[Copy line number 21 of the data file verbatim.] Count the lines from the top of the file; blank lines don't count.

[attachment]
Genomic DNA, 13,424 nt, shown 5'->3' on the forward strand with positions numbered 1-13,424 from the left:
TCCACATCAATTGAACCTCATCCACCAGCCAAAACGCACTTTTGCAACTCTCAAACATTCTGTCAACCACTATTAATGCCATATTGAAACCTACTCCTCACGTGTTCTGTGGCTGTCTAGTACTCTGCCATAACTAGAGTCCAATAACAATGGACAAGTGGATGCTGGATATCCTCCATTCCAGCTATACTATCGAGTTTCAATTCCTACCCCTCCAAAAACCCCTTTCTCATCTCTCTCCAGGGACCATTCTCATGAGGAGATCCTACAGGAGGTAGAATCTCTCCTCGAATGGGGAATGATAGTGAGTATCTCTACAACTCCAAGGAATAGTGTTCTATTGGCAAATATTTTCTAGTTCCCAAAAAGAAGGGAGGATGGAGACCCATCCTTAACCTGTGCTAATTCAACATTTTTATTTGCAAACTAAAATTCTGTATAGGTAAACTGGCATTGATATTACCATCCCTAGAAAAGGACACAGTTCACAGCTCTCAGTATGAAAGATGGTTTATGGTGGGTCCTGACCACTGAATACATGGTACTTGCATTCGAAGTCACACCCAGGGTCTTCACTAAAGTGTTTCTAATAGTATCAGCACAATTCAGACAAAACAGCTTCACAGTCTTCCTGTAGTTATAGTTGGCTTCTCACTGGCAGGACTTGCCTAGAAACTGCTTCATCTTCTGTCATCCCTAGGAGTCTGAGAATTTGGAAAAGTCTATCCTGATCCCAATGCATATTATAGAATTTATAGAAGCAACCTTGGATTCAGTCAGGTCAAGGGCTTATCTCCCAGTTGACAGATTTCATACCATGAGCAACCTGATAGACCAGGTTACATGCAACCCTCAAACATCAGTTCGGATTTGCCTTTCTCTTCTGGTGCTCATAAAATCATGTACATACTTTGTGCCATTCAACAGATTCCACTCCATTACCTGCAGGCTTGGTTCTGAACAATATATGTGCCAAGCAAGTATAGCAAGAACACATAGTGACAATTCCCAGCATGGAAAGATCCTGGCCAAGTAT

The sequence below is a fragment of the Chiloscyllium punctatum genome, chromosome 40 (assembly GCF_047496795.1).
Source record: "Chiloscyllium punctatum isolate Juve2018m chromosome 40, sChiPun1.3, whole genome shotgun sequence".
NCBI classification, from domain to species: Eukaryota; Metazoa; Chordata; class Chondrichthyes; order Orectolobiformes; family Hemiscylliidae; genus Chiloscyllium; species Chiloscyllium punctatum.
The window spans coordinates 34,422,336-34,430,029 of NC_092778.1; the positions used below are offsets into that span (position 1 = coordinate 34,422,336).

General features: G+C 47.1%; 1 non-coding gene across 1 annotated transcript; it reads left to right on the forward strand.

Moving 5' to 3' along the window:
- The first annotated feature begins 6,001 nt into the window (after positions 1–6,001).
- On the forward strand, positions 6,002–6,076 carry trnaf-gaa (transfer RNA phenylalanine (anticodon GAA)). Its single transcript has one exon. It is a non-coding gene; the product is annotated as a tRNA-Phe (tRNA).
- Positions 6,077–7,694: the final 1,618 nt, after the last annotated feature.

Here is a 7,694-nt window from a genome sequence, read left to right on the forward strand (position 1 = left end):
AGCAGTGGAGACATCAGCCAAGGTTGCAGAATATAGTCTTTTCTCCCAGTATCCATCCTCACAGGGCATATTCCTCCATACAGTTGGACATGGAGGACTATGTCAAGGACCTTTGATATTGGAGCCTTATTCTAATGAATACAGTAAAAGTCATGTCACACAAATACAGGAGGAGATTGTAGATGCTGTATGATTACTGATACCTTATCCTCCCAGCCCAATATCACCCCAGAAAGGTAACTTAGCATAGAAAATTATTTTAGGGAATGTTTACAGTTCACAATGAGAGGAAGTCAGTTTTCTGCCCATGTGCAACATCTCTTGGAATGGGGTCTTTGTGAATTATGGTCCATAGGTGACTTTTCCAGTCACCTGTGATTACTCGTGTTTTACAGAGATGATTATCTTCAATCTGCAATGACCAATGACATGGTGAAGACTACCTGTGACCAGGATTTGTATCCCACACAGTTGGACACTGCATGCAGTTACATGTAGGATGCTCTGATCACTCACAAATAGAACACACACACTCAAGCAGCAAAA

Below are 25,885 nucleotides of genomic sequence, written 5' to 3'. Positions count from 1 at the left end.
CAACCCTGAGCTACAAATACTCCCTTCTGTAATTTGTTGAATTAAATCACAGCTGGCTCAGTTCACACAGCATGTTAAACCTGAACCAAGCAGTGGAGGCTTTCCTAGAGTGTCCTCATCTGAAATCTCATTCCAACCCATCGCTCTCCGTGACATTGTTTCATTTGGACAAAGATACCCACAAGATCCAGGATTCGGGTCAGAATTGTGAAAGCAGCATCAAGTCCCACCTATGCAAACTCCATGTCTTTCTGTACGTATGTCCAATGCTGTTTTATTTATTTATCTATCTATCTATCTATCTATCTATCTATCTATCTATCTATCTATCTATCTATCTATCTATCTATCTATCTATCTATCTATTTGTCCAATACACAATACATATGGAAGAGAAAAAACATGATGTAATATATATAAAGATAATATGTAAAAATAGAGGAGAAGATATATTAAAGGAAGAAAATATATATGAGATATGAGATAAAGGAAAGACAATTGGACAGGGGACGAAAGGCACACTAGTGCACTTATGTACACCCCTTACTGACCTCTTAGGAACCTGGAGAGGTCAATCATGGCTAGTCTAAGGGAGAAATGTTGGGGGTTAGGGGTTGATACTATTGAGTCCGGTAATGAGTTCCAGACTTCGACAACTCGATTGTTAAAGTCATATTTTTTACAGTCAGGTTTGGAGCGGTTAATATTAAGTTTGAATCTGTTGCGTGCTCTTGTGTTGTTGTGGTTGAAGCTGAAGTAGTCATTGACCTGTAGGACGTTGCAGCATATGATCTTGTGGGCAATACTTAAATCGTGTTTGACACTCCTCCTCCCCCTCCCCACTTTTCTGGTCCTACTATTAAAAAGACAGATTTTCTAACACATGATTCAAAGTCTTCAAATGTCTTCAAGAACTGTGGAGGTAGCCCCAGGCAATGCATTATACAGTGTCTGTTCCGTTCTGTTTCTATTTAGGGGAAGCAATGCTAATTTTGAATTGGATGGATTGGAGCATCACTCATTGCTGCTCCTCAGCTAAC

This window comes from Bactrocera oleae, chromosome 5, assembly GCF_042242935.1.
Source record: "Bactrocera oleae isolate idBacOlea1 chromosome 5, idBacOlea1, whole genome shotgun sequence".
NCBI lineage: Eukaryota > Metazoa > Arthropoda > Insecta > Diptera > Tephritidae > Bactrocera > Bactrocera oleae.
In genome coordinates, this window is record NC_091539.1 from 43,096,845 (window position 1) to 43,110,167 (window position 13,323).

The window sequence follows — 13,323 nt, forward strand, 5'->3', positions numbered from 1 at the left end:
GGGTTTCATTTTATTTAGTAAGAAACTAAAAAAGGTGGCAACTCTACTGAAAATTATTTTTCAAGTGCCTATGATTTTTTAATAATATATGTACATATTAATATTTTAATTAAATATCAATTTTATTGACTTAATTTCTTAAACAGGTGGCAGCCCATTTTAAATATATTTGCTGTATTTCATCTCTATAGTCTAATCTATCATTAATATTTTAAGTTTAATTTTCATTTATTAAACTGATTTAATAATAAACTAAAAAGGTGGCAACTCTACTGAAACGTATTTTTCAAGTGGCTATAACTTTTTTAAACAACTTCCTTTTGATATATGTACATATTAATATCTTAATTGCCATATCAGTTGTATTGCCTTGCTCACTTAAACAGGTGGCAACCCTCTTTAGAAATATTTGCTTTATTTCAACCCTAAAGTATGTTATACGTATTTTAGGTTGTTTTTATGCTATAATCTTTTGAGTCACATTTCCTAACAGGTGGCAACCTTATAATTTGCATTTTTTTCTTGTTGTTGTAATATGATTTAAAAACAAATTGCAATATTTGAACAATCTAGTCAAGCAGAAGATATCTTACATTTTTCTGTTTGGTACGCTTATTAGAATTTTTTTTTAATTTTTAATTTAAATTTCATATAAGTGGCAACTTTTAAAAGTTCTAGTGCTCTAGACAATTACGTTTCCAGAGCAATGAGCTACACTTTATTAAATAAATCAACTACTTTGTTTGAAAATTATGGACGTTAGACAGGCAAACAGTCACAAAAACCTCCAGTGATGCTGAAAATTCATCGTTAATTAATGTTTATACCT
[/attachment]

GGGTTTCATTTTATTTAGTAAGAAACTAAAAAAGGTGGCAACTCTACTGAAAATTATTTTTCAAGTGCCTATGATTTTTTAATAATATATGTACATATTAATATTTTAATTAAATATCAATTTTATTGACTTAATTTCTTAAACAGGTGGCAGCCCATTTTAAATATATTTGCTGTATTTCATCTCTATAGTCTAATCTATCATTAATATTTTAAGTTTAATTTTCATTTATTAAACTGATTTAATAATAAACTAAAAAGGTGGCAACTCTACTGAAACGTATTTTTCAAGTGGCTATAACTTTTTTAAACAACTTCCTTTTGATATATGTACATATTAATATCTTAATTGCCATATCAGTTGTATTGCCTTGCTCACTTAAACAGGTGGCAACCCTCTTTAGAAATATTTGCTTTATTTCAACCCTAAAGTATGTTATACGTATTTTAGGTTGTTTTTATGCTATAATCTTTTGAGTCACATTTCCTAACAGGTGGCAACCTTATAATTTGCATTTTTTTCTTGTTGTTGTAATATGATTTAAAAACAAATTGCAATATTTGAACAATCTAGTCAAGCAGAAGATATCTTACATTTTTCTGTTTGGTACGCTTATTAGAATTTTTTTTTAATTTTTAATTTAAATTTCATATAAGTGGCAACTTTTAAAAGTTCTAGTGCTCTAGACAATTACGTTTCCAGAGCAATGAGCTACACTTTATTAAATAAATCAACTACTTTGTTTGAAAATTATGGACGTTAGACAGGCAAACAGTCACAAAAACCTCCAGTGATGCTGAAAATTCATCGTTAATTAATGTTTATACCT